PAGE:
Crash0vrRide t1_iqorx88 wrote

You can also see that masks did not prevent covid increases from happening. More masking did not help covid numbers decline


comrade_batman t1_iqmur72 wrote

I had my third Covid jab last Christmas Eve, got Covid for the first time at the end of March this year and started getting symptoms of long-Covid the day after I recovered from the infection. The symptoms got better as time went on, hardly noticed them at one time and then I got Covid again over Jubilee weekend. Recovered again but it aggravated the long-Covid symptoms again and have only started to feel normal again a majority of time in the last several weeks. Some flair ups of the symptoms but nothing as bad as it used to be.

It just feels as though people with long-Covid have been forgotten and ignored and no real work has been done to try and combat it. It’s greatly effected my year since I’ve been in the middle of my MA dissertation, which resulted in me having to get a 6 month extension because of how much it effected me, plus how it effected me day to day in my personal life too.


jacksnsticks05 t1_iqngnk1 wrote

Actually there are plenty of medical scientists trying to sort it out... so no it hasnt been forgotten and ignored.

One point worth mentioning though. Long COVID, per se, is more of the emergence of symptoms after recovery, persistent and NEW symptoms, and that often occurs around 3 months.

Long COVID symptoms (brain fog, fatigue, breathlessness, palpitations, post exertional malaise) that occur at the end of "recovery" are still COVID symptoms. The virus doesnt suddenly get up and walk out of you at the 10th day. Having these symptoms at the end of the acute illness requires lifestyle and exercise modifications as instructed by your Primary Doctor - rest, modification of exercise regimen, etc. (e.g. people are instructed to avoid exercise for 2 weeks, and then start with short walks) Not doing so can lead to Long COVID, or Long COVID can just develop (seems to happen both ways)


Slapbox t1_iqnjjd9 wrote

> Actually there are plenty of medical scientists trying to sort it out... so no it hasnt been forgotten and ignored.

The government funding and messaging is abysmal, so even though people are working on it, crucial actors in fixing this situation are asleep at the wheel.


jacksnsticks05 t1_iqnkyil wrote

The government is by no means the crucial actor in this. This work is being done entirely by Academic Medical Institutions around the world.... the university medical centers and the medical schools around the world.... Oxford, Cambridge, Harvard, Yale, Johns Hopkins, Stanford, Karolinska Institute, even University of Alabama and the lesser known medical schools. The article in the OP is from Peking University, School of Public Health.

The governments only role in this is registering the clinical trials for official purposes. As far as funding, write to your legislator. The universities have to secure their own funding, and sometimes it does come from the government, and often it doesnt.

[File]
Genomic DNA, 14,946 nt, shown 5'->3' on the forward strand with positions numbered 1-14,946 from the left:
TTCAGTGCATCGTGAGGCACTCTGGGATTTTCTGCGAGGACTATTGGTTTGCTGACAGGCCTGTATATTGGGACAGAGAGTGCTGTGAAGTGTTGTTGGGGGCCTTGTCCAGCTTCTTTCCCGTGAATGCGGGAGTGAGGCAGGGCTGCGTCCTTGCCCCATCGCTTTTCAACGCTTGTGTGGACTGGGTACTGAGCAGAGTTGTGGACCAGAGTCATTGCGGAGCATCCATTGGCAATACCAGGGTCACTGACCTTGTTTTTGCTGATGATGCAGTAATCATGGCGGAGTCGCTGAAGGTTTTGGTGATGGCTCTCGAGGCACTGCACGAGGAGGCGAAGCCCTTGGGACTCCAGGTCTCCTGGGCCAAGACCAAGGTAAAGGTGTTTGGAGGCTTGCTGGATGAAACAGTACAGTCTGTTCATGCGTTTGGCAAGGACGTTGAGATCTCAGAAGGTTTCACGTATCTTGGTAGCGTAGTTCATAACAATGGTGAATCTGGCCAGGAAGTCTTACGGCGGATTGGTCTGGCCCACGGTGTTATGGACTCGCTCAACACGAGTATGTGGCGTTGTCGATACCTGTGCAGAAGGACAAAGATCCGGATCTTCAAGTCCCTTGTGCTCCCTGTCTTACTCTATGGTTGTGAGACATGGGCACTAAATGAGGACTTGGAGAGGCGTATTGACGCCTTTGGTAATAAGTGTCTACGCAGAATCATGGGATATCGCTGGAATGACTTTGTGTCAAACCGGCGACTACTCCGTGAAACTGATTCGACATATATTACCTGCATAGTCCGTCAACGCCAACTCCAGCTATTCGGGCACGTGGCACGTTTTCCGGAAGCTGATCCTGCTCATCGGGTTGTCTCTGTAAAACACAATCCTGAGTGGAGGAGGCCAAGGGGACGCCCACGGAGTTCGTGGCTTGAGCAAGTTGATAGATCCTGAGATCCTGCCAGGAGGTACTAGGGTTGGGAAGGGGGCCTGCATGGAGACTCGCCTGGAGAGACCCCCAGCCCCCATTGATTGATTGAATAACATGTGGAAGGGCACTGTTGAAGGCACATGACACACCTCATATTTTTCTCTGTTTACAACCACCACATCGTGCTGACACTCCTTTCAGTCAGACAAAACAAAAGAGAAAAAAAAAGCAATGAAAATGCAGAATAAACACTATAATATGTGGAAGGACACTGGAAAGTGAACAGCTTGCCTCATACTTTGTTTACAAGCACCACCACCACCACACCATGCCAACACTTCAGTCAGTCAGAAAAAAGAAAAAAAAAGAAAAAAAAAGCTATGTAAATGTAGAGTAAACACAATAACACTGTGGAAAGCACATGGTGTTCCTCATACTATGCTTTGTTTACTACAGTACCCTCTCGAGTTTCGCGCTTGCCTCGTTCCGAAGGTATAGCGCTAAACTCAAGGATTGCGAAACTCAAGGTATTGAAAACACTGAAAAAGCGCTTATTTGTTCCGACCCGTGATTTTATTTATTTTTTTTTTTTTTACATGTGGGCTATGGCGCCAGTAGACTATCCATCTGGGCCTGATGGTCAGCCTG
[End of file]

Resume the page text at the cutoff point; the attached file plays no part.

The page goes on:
Here's the list of 309 ongoing clinical trials that are registered with the US government for regulatory purposes.... not to mention the hundreds of other studies that are being done to try to determine the causes of Long COVID (studies not involving the trial of treatments but the biochemical causes)


cearahn t1_iqo77md wrote

is there any way to tell if you might have long covid symptoms later if you had a mild case and didn't know/didn't test positive for it? but are maybe having symptoms later? (I say this as someone who randomly developed heart palpitations last week, but to my knowledge have never actually had covid...) not looking for a diagnosis online just curious! thanks


jacksnsticks05 t1_iqo8ebl wrote

There are tests to see if you had previous infection, nucleocapsid Ab, or T cell assay... it is unclear how long these test remain positive / useful after infection.

You'd need to go to a doctor that is familiar with Long COVID, and get an evaluation. There are plenty of well known reasons to get these symptoms (particularly palpitations) and these need to be ruled out.

The near-universal feature of Long COVID symptoms is that they have no objective physical finding (similar to fibromyalgia and CFS), and they come in patterns and constellations. These are all syndromes - there are common or well known features, but there are subtle patterns, and associations/connections.

So you'd need to see a doctor that has become familiar with Long COVID... after ruling out the more dangerous or more well-described reasons for palpitations, they would ask about other symptoms that you are aren't thinking about. If the constellation appears... that's what it might be.


cearahn t1_iqoadkz wrote

would those tests distinguish between a covid infection and prior immunization/vaccination?

thank you for the recommendations. I did go to a doctor, they did a lot of testing (EKG, blood work), didn't really find much except for a "boring, normal -ish" arrhythmia. they said I could do a holter monitor if I wanted to but I haven't yet. otherwise generally healthy so it really made me wonder. It is super interesting to me that it is more of a constellation type syndrome vs a diagnosis for long covid. That probably makes it much more challenging to quantify. If I continue having symptoms I will look into seeing a doctor familiar with long covid. Thank you!


jacksnsticks05 t1_iqocoq2 wrote